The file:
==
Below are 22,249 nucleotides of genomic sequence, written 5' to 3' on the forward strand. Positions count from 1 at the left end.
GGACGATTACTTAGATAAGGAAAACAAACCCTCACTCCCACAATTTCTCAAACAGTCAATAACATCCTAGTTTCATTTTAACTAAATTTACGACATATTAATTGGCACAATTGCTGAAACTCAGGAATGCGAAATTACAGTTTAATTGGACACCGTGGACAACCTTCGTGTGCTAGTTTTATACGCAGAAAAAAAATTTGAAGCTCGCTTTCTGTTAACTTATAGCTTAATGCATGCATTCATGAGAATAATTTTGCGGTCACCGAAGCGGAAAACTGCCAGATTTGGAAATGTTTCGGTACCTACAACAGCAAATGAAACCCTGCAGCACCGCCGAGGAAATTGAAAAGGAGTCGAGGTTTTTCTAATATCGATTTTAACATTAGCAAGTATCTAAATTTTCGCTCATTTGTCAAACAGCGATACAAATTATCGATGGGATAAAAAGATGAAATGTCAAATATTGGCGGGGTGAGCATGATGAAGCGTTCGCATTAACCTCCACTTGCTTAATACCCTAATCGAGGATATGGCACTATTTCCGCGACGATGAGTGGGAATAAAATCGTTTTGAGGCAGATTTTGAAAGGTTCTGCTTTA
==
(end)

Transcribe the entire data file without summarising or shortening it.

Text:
Below are 22,249 nucleotides of genomic sequence, written 5' to 3' on the forward strand. Positions count from 1 at the left end.
GGACGATTACTTAGATAAGGAAAACAAACCCTCACTCCCACAATTTCTCAAACAGTCAATAACATCCTAGTTTCATTTTAACTAAATTTACGACATATTAATTGGCACAATTGCTGAAACTCAGGAATGCGAAATTACAGTTTAATTGGACACCGTGGACAACCTTCGTGTGCTAGTTTTATACGCAGAAAAAAAATTTGAAGCTCGCTTTCTGTTAACTTATAGCTTAATGCATGCATTCATGAGAATAATTTTGCGGTCACCGAAGCGGAAAACTGCCAGATTTGGAAATGTTTCGGTACCTACAACAGCAAATGAAACCCTGCAGCACCGCCGAGGAAATTGAAAAGGAGTCGAGGTTTTTCTAATATCGATTTTAACATTAGCAAGTATCTAAATTTTCGCTCATTTGTCAAACAGCGATACAAATTATCGATGGGATAAAAAGATGAAATGTCAAATATTGGCGGGGTGAGCATGATGAAGCGTTCGCATTAACCTCCACTTGCTTAATACCCTAATCGAGGATATGGCACTATTTCCGCGACGATGAGTGGGAATAAAATCGTTTTGAGGCAGATTTTGAAAGGTTCTGCTTTA